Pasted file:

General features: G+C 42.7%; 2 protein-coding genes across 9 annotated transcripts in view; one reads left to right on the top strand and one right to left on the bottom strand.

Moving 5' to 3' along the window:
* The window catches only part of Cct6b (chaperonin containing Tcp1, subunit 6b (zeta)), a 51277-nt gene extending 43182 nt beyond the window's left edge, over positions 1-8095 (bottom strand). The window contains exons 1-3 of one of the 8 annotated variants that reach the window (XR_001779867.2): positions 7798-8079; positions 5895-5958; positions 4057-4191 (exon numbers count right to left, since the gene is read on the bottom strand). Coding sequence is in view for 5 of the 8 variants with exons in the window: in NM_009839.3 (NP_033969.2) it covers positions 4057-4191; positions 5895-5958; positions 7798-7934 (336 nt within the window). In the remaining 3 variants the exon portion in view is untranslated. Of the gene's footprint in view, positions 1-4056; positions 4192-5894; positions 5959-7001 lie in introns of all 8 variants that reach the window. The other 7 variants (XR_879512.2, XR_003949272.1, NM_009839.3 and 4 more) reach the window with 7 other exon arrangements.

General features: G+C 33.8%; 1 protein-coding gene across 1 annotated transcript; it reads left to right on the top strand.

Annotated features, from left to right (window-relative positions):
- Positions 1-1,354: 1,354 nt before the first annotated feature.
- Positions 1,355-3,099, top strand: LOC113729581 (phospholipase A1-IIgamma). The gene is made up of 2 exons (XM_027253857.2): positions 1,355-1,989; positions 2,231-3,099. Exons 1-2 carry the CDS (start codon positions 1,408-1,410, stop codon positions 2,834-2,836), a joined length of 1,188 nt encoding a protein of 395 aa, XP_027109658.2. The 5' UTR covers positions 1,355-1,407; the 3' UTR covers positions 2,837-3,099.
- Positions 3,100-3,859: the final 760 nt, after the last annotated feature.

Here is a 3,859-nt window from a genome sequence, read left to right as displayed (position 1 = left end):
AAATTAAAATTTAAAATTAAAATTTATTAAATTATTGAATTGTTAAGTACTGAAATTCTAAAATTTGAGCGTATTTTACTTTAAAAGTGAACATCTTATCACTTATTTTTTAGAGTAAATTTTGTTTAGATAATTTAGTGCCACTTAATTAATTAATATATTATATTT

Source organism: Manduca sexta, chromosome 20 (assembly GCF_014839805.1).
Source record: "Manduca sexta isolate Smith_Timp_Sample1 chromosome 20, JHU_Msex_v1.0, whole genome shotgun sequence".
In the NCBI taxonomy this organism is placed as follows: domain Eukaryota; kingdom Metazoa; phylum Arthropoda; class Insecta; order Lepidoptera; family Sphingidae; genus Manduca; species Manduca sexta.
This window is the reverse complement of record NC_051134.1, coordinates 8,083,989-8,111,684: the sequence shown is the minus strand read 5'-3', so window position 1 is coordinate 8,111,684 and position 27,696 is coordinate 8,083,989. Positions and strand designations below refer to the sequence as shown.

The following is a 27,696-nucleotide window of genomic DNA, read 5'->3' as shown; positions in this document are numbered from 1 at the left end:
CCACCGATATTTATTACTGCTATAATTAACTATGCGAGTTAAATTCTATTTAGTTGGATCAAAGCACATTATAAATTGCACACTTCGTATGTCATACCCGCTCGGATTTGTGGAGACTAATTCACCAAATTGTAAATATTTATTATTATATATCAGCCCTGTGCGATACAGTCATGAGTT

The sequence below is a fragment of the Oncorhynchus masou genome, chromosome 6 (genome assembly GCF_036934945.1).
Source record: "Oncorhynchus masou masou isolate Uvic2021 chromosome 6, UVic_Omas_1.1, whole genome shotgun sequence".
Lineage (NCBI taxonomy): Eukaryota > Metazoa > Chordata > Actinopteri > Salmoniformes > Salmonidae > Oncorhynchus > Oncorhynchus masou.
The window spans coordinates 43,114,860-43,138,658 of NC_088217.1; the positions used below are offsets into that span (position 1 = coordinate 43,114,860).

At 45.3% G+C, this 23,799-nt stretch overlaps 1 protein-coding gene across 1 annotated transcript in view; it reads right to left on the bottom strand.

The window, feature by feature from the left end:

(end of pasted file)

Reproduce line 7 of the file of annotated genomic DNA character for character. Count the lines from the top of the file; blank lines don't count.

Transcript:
- Positions 1,355-3,099, top strand: LOC113729581 (phospholipase A1-IIgamma). The gene is made up of 2 exons (XM_027253857.2): positions 1,355-1,989; positions 2,231-3,099. Exons 1-2 carry the CDS (start codon positions 1,408-1,410, stop codon positions 2,834-2,836), a joined length of 1,188 nt encoding a protein of 395 aa, XP_027109658.2. The 5' UTR covers positions 1,355-1,407; the 3' UTR covers positions 2,837-3,099.